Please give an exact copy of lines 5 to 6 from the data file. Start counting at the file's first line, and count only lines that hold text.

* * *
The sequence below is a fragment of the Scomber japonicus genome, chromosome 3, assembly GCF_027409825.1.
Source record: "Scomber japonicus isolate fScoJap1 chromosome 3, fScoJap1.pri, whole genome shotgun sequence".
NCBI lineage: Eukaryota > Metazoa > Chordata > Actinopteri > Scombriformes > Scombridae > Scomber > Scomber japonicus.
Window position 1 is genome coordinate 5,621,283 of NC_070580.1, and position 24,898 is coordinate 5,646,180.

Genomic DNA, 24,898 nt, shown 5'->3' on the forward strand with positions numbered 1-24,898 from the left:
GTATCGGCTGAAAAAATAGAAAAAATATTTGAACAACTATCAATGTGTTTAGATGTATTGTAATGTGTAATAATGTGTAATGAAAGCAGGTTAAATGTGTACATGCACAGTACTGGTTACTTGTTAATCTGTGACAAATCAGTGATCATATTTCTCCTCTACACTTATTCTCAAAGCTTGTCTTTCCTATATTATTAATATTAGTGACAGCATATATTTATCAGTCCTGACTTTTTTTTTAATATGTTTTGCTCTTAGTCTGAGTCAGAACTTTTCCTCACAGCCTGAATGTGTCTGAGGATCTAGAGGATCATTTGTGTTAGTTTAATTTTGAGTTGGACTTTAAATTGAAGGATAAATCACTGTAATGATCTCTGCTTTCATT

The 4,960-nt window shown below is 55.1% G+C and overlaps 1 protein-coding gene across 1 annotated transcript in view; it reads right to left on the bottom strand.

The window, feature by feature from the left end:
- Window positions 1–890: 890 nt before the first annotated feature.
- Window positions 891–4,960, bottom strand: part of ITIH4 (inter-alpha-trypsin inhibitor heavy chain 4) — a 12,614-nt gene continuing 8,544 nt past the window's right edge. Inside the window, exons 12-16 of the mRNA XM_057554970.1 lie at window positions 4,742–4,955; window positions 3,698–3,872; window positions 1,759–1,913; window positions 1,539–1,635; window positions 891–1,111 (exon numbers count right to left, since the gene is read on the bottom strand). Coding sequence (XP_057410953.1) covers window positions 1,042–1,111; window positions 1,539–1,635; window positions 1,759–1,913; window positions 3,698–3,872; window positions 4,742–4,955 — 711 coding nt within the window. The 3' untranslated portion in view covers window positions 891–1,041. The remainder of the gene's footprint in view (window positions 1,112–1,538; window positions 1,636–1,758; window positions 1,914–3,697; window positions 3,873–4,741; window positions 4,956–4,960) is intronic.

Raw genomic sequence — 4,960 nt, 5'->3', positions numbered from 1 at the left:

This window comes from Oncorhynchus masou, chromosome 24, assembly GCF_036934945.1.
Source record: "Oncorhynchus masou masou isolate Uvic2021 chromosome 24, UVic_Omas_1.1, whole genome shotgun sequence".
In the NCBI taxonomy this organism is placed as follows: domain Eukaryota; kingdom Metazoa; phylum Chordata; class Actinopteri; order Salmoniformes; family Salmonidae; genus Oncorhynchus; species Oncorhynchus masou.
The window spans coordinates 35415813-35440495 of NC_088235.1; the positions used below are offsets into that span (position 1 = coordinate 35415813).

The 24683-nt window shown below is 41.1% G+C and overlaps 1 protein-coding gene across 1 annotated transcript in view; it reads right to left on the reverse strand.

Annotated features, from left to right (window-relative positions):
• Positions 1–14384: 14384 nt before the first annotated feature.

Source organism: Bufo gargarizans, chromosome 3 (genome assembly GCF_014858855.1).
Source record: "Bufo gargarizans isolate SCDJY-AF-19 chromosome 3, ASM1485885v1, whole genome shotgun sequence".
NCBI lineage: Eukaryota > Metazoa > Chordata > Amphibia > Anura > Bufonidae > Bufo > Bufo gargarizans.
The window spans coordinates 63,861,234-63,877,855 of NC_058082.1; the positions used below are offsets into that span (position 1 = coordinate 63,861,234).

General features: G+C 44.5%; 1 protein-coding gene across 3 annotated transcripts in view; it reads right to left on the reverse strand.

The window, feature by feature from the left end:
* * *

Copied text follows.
Genomic DNA, 24,898 nt, shown 5'->3' on the forward strand with positions numbered 1-24,898 from the left:
GTATCGGCTGAAAAAATAGAAAAAATATTTGAACAACTATCAATGTGTTTAGATGTATTGTAATGTGTAATAATGTGTAATGAAAGCAGGTTAAATGTGTACATGCACAGTACTGGTTACTTGTTAATCTGTGACAAATCAGTGATCATATTTCTCCTCTACACTTATTCTCAAAGCTTGTCTTTCCTATATTATTAATATTAGTGACAGCATATATTTATCAGTCCTGACTTTTTTTTTAATATGTTTTGCTCTTAGTCTGAGTCAGAACTTTTCCTCACAGCCTGAATGTGTCTGAGGATCTAGAGGATCATTTGTGTTAGTTTAATTTTGAGTTGGACTTTAAATTGAAGGATAAATCACTGTAATGATCTCTGCTTTCATT